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Manufacturing has long had the concept of a “digital twin” of physical facilities and their machines. The consumer-oriented version of this concept has been branded the “metaverse” and is catching on among Silicon Valley figureheads and social media companies.

Rest assured, the metaverse isn’t something that you have to worry about tomorrow. Despite the hype, we’re likely a decade or more away from this idea manifesting in reality. However, it’s worth thinking about what opportunities exist here because of the tendency of tech-fueled changes to sneak up on us more quickly than we expected.

So, what exactly is the metaverse? And what opportunities might its popularity among tech companies and consumers translate into for manufacturing companies?

 

Defining the metaverse

Since the mid-20th century, the idea of a persistent virtual world has shown up time and again in science fiction and among thought leaders in tech spheres. Much like the Internet, it is difficult to pin a textbook definition on the idea of the metaverse, especially when it doesn’t fully exist yet.

An influential essay by venture capitalist Matthew Ball defines the metaverse based on six key characteristics:

  1. Persistence
  2. Synchrony
  3. Limitless concurrent users
  4. Fully functioning economy
  5. Spanning digital/physical world, private/public networks, open/closed platforms
  6. Interoperability of data, digital assets, etc
  7. Content made by a wide range of contributors

By these counts, we are far from this complete vision of the metaverse being a reality. How long it will take us to reach this, nobody knows. It could be decades, or it could be years. But the consensus is forming that we are inevitably headed toward the birth of the metaverse.

 

Why is the metaverse getting so much hype?

People are talking about the metaverse in ways quite similar to how they talked about the Internet. We have a vague idea of what it could look like, and a few use cases that we can clearly imagine, but in reality we have no clue how it will all pan out.

Who could have predicted that mobile phones would become the primary way most people use the Internet? Who would have guessed that apps would mobilize workforces, create a new dating culture, and take over the entertainment industry?

All the potential can be disorienting. That’s why progress will be inch by inch, as the leaders and pioneers in the space move us forward with each new interface and application. And if it happens how it did with the Internet, consumer-oriented applications will quickly take over and create demand in the space.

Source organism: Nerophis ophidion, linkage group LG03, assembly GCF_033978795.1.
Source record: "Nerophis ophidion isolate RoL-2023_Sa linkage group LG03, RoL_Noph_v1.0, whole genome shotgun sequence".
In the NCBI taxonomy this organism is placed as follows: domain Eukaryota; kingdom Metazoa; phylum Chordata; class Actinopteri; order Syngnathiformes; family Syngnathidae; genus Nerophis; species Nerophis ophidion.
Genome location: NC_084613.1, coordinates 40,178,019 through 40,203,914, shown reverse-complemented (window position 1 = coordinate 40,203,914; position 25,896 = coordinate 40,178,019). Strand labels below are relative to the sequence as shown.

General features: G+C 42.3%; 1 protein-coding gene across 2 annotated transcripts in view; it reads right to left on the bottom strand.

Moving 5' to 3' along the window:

Just look at Amazon, eBay, and Shopify’s effect on commerce, and you’ll see why consumer adoption of the metaverse might have earthshaking effects on manufacturing. Just like eCommerce and near-instant shipping have become the norm for many operations, so might new forms of commerce and new consumer expectations emerge due to the next technological advancement.

 

The metaverse vs digital operations

Digital transformation is seen as the continuation of the waves of industrial revolution. The most recent wave is characterized by digital connectedness of machines and a focus on advanced software solutions, but has mostly been physical-first in nature. Machines and systems connect to each other, and we use the connections to better understand the physical. But with digital operations, the digital is still subordinate to the physical.

The metaverse, by contrast, is a digital-first world. Whereas the goal with digital operations is to digitally enhance the physical world of the supply chain, the goal with the metaverse is to have a primarily digital space that is translated onto the physical world. It is persistent and stands on its own, but can also interface with reality.

With these differences in mind, the question arises: would adopting a metaverse approach to manufacturing fit within the current wave of digital operations, or signal the beginning of the next revolution in manufacturing?

 

How might the metaverse impact manufacturing?

A digital-first approach driven by consumer preferences and actions in the metaverse might be fundamentally different from our current reality.

Think of how different social media is from traditional media; anyone can produce at any time, and the economy of attention has changed drastically as a result.

The metaverse is to eCommerce as social media is to traditional media, with the transformation dial cranked up to 11. More and more consumers will become designers and creators, creating new demands and changing how things are made.